MANY NEW ZEALANDERS recoiled with shock and disbelief at Tuesday’s (9/11/21) Anti-Government protest outside Parliament. That all manner of crazy stuff could be found on social media was well understood, but to see that online extremism suddenly brought to life on the streets of the capital city was deeply disturbing. That such a frightening combination of ignorance and anger was festering away inside the body politic came as a profound shock to “mainstream” New Zealand.
Who were these people? How could they hold such absurd beliefs? What has gone so wrong with New Zealand’s education system that so many of those emerging from it can no longer distinguish between reality and utterly delusional fantasy? So complete seemed the destruction of the protesters’ critical faculties that it was difficult to look upon the spectacle without experiencing pangs of guilt. These were, after all, fellow Kiwis. How was it possible that they had been allowed to sink so low?
One imagines that many educated English people experienced very similar feelings when they realised that a majority of their fellow citizens had voted to leave the European Union. Or when educated Americans realised with a rising sense of horror that their next President would be Donald Trump. Social layers that had been dismissed, by one of their own, as “a basket of deplorables” could no longer be ignored. The question remained, however: Where had this vast army of the political living dead come from?
The brutally straightforward answer is that they are the people for whom no room could be found on the board game called Neoliberal Capitalism. The people who, 35 years ago, suddenly discovered that the promise of a steady job with good wages and a home of their own to live in, had suddenly and irrevocably been withdrawn. Without the credentials now deemed essential to a minimally respectable existence, the only title they could aspire to was “loser”.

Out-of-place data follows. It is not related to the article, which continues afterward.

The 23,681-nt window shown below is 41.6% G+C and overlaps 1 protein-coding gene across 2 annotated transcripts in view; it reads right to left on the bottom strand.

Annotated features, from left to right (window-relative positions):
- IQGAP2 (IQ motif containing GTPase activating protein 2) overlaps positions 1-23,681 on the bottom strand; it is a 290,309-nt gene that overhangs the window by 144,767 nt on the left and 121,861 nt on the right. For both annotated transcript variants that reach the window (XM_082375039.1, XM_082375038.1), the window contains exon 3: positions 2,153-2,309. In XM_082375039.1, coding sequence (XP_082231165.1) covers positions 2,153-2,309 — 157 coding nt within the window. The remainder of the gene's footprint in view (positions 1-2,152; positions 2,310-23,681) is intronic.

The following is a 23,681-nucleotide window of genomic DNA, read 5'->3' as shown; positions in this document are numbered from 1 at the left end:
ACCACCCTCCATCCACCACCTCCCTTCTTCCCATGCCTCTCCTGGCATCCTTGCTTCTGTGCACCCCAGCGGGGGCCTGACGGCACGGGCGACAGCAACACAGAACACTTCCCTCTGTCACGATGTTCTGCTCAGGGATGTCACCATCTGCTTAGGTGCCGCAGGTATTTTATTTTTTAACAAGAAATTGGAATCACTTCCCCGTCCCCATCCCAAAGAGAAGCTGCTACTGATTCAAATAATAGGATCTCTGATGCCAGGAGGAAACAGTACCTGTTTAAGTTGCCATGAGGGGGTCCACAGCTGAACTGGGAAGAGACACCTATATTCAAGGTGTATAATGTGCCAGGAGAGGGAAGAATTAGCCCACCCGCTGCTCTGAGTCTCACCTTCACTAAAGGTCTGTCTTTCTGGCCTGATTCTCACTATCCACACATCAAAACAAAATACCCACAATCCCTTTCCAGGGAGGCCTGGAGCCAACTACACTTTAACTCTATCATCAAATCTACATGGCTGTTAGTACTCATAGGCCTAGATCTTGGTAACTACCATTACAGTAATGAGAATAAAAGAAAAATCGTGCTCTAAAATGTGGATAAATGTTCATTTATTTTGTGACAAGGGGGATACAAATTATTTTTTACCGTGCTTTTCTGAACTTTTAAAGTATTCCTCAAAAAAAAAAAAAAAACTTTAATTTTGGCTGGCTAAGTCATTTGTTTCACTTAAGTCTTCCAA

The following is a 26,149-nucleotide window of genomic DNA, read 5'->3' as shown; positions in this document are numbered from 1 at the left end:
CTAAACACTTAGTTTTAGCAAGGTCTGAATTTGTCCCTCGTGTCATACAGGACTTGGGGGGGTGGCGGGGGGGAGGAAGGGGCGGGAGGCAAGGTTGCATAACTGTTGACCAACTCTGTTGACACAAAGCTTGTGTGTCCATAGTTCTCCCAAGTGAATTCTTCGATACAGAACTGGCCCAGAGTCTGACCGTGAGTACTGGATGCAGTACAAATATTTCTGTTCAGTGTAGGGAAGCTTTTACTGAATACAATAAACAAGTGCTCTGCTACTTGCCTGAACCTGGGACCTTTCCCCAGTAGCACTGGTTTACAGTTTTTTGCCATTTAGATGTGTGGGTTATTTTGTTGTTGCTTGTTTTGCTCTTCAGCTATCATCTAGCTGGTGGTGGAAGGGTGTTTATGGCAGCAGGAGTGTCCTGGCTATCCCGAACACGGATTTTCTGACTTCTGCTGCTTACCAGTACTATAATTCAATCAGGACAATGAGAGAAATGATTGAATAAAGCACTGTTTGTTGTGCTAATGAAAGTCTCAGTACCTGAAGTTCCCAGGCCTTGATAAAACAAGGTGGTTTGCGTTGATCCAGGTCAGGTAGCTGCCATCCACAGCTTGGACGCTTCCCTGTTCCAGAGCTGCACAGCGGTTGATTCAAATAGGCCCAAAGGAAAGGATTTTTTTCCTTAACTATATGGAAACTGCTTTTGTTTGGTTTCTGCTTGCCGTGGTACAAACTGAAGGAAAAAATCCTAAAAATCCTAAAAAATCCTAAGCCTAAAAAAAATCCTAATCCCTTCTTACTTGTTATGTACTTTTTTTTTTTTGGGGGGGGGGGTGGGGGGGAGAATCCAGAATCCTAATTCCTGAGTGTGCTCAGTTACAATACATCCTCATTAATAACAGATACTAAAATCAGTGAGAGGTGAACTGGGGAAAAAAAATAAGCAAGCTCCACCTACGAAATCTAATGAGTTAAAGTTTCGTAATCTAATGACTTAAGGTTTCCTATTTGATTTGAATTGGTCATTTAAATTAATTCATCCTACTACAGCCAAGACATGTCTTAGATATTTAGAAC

As hundreds-of-thousands of New Zealanders soon discovered, to become a loser was to become invisible. Economically, socially, culturally, politically: their contribution went unnoticed. Nobody cared what they did; what they thought; or how they felt.
That they would always be there, grinding away, was simply assumed. At the check-out counter; behind the wheel of a truck; driving a forklift in a cavernous warehouse; cleaning the toilets and emptying the rubbish bins in a high-rise office block: the people who did these jobs were just the flesh-and-blood cogs whose teeth turned the implacable capitalist machinery. Those who dwelt in the world of the winners may have thanked them politely as they wheeled their shopping trolley away from the check-out counter, but the faces of the losing-class were forgotten long before the winners reached the car-park.
A cruel enough existence, the winners might concede, were anyone bold enough to ask them, but most of them lacked the imagination to understand just how cruel. In the ad-breaks that punctuate the endless reality shows on free-to-air television (themselves carefully crafted exercises in accentuating the personal failings of all but one of the contestants) the world of the winners, in all its plenitude, is constantly on display. The couples who effortlessly purchase a house with the help of a friendly Aussie bank. The magnificent motor vehicles. The holidays in far-off and exotic locations. A world whose inhabitants wouldn’t be caught dead eating KFC, or shopping at Pak N Save – like the losers.
But, if the world of the winners is not for them, then, by the same token, their own world is not for the winners. To be uneducated is not the same as being dumb. The losing-class has its own rules, its own moral code. Heroism is measured by the extent to which the odds that are so outrageously stacked against the losing-class are successfully defied; by how decisively their players emerge victorious from a game so obviously rigged. Freedom means smashing through every obstacle erected to slow the losing-class down. Because no loser ever got very far by following the rules written by the winners.